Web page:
Since November 2008 I have been working with Geist Magazine helping to build out new functionality on the website and relaunch the site after upgrading it from Drupal 5 to Drupal 6.  For nearly all of this work I have been coding from my home in East Van and/or nearby cafés.  I love cafés, a lot, but after awhile you just feel like you need your own space.  So here I am.

Geist occupies a shared office space with other arts groups at 341 Water Street.  There is at least one book publisher, a performing arts group and others.  My desk fits into the web corner, bounded by archives of the magazine and a window from which you can see the sun adorn the red brick of the building next door.

Managing all of your images with Drupal

Are you tired of resizing your images, saving them, uploading them, only to find out that you need to do the whole process over again because you forgot to size the images correctly?

That was editing for the web a decade ago but it doesn't have to be that way any longer.  With Drupal you can manage your images online and this tutorial will show you one way that it can be done.

This howto is based on a Surrey Drupal User's group discussion where Ryan Dempsey talked about his favourite recipe for managing images.  This howto extends that discussion with the addition of some additional "nice to have" modules.

The good news? You can do most anything you need/want to do to images with Drupal.  The bad news?  Some fringe coding might be necessary to make it totally awesome. 

Drupal can make your website fully capable of managing images in a sane and logical way so we don't have to manually resize our images ever again.

Using Core Components aka. The Old Way

Out of the box Drupal supports images by way of the core upload module.  It is not pretty, users must first upload the image by attaching it to a posting.  After the upload the user must then take the URL it creates  and paste it into the HTML code within the body or, if using a WYSIWYG editor, into an image attach dialog box (if you're looking for one, I prefer FCK).  For a web editor this process is familiar and approachable but to end users it is a nightmare.

Also consider that if you go this route your users will probably have to resize and upload their images as web-ready graphics this may not be the best method: it requires knowledge of Photoshop or the Gimp to do most of the handy work. 

At the end of this guide you will have two methods that will allow you to manage images, using a WYSIWYG editor and using a CCK field.  Our goal is to manage all of the images through a centralized interface.  If you are uploading an image using the core upload module, or a CCK ImageField your uploads are categorized in the system based on the node.  That is extremely annoying when users want to re-use imagery on the site.  Under the "upload" paradigm a user might try to re-upload the file each time.  What a hassle!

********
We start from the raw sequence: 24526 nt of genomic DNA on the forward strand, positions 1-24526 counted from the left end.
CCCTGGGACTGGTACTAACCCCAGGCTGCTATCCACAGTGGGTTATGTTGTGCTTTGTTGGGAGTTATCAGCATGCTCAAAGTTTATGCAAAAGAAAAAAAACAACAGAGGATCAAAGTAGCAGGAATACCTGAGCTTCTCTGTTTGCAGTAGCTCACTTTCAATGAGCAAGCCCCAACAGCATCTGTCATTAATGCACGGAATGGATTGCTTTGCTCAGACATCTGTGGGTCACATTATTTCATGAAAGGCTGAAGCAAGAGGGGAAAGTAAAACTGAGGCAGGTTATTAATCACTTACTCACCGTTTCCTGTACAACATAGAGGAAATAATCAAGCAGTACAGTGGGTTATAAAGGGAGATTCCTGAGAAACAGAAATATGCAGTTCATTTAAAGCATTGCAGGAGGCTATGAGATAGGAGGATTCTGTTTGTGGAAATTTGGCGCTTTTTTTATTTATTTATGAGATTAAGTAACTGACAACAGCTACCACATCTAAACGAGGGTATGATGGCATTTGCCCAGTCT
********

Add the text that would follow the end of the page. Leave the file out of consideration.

A Central Gallery

We want to have everything go into a central image gallery.  Once an image is uploaded it can be re-used with other postings.  We no longer have to worry about accidentally deleting an old posting and having our images disappear.  You can customize where users can put things, permission agains what they can access and prevent users from deleting (just in case!).  That is all really great stuff.

Keep in mind that different users are still going to have different needs.  Some need to edit in WYSIWYG editors, while in other circumstances you simply want someone to choose an image from a pre-set location.  Both of these options are possible.

The Image Management Modules

This recipe should cover everything under the sun - so long as you want to keep everything in a centralized gallery.  That is my preferred route because I know a lot of my clients travel a lot and/or wipe their laptops clean every few months.  They don't want their images on their hard drive.  They want them online.  

The idea is that once you put something into the website it should be available for use... always.  From anywhere. 

Here are the modules you will need:

  • ImageCache - To manage the resizing, cropping and other basic tasks.
  • ImageCache Actions - An expansion pack which allows you to mod the images at display time. 
  • Image Resize Filter - Make your WYSIWYG editing awesome(r) no matter which one you use
  • IMCE - A gallery to store everything
  • IMCE CCK Image - A module which allows you to select an image in a CCK field

This probably goes without saying these days, but you will probably also want:

 The Image Gallery Component - IMCE

To get a gallery users can browse through and upload their images into we turn to the IMCE module.  Enabling it will give you a new tab on your "/user" page (right after logging in).  It will also pop up the gallery whenever requested.  Users can upload any time they visit that screen if you have given them permission to do so.